I flick over to the ever-reliable Beeb and I see any number of highly-watchable drama shows that run once-a-year every year – Doctor Who, Torchwood, Spooks, Hustle, Ashes to Ashes, New Tricks to name but a few. Wow. And for my irish television licence, what do I get? Raw. A show about a restaurant that is reviewing terribly. Still, we get a second season, so that’s good, right? Maybe they’ll commission a second season of something good.

(Very) Raw talent

(Very) Raw talent

We have the talent in the country – The Abbey and The Gate see to our acting talent, many of whom emigrate to find work; there’s a rapidly emerging Irish film circuit that provides the directors; we’re a nation highly respected as writers – so why hasn’t it happened yet? I have dozens of TV shows on DVD, but not one of them is Irish, save the crappy Reeling in The Years compilation RTE produced. No Irish drama. (And the show is amazing… due to rights issues, the DVD less so.)

We have room in the schedule – a disturbing proportion of RTE’s broadcasts are imports – and we also have the money, we’re just spending it wrong. Why do I need RTE to show Lost when I can see it in higher quality on Sky? What’s the point of getting Desperate Housewives on RTE when there are 101 other boland import-filled channels on my digibox? Sure, it might garner ratings and advertising revenue by acquiring exclusive rights, but what’s the point of having a state broadcaster to do that for us?

It made sense before the internet allowed us to see anything anywhere almost simultaneously. It made sense before digital made it possible for ordinary households to see anything we wanted. What is the purpose of a public-service broadcaster that doesn’t offer anything we can’t get anywhere else? Even if you could argue that Irish drama isn’t financial lucrative, there’s a reason we fund the public arts. And it’s not to see 30 Rock (awesome as it may be) a few weeks early.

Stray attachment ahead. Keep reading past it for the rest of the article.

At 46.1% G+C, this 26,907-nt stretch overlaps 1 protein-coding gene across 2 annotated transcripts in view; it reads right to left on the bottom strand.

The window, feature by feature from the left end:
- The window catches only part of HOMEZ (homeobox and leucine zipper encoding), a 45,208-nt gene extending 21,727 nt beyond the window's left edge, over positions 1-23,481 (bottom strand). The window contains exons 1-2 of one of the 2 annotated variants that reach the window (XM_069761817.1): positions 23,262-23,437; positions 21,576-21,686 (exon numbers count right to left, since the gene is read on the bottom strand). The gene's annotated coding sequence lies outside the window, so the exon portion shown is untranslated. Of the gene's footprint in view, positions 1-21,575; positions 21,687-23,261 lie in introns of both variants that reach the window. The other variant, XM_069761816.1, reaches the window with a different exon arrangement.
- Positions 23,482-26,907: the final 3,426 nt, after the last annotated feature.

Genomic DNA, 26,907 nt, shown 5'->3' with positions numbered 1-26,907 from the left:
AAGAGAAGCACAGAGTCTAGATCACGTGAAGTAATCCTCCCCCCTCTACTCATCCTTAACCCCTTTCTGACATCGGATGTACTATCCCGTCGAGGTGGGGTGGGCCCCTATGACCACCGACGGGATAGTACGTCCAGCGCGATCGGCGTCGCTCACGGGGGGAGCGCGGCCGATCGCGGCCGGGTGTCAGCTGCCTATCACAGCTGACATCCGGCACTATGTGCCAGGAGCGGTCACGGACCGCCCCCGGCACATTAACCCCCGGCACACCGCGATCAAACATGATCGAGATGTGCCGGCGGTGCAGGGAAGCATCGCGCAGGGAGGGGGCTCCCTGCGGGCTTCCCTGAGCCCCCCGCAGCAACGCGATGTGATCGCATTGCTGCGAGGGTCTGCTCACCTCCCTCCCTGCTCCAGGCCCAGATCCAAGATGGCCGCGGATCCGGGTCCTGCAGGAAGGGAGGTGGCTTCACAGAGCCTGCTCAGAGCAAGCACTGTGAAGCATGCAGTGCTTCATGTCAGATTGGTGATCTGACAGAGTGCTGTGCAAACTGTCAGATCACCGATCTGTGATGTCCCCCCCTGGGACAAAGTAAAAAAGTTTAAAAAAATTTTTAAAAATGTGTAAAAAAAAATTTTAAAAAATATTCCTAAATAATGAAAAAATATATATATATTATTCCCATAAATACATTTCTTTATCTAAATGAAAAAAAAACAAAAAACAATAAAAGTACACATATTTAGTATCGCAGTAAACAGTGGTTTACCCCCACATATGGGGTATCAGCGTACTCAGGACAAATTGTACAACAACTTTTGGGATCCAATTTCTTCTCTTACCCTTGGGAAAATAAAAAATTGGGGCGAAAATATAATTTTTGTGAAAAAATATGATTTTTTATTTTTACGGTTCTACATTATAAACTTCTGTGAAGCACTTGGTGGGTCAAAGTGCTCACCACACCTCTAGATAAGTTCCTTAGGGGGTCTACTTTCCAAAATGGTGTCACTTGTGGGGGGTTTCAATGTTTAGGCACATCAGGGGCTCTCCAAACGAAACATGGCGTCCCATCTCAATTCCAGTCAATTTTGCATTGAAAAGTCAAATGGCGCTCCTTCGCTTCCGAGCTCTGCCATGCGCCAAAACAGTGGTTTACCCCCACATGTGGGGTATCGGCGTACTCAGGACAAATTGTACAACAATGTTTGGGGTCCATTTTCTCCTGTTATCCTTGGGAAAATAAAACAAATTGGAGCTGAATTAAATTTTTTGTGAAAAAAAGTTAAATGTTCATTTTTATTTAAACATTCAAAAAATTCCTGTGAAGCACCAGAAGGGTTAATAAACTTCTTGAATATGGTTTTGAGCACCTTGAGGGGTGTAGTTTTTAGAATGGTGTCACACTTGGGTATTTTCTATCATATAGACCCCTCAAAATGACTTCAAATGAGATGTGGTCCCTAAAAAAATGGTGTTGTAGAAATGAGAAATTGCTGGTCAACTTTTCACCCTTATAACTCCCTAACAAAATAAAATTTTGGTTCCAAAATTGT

Sure, you counter, RTE does original programming. I’ll give you current affairs. I love Prime Time and I want to run away and marry Brian Dobson. I’ll accept comedy like Bachelors Walk, as it is high quality entertainment. Hell, even the one off drams can be good (Whistleblower), but they can also be so bad it’s horrible (Butter Sweat). I am disgusted with the amount of crass reality television knockoffs we produce as a nation. I makes my physically sick. Sure, every other station in the world does it, but the good ones offset it with something good and smart and brave (or at least better and smarter and braver), instead of patting the audience on the head with some American sitcom.

I want to love RTE, I really do. It’s all there, ready and waiting to be used. They don’t seem to be willing to use it though. And that really ticks me off.

I’m going to go watch the BBC.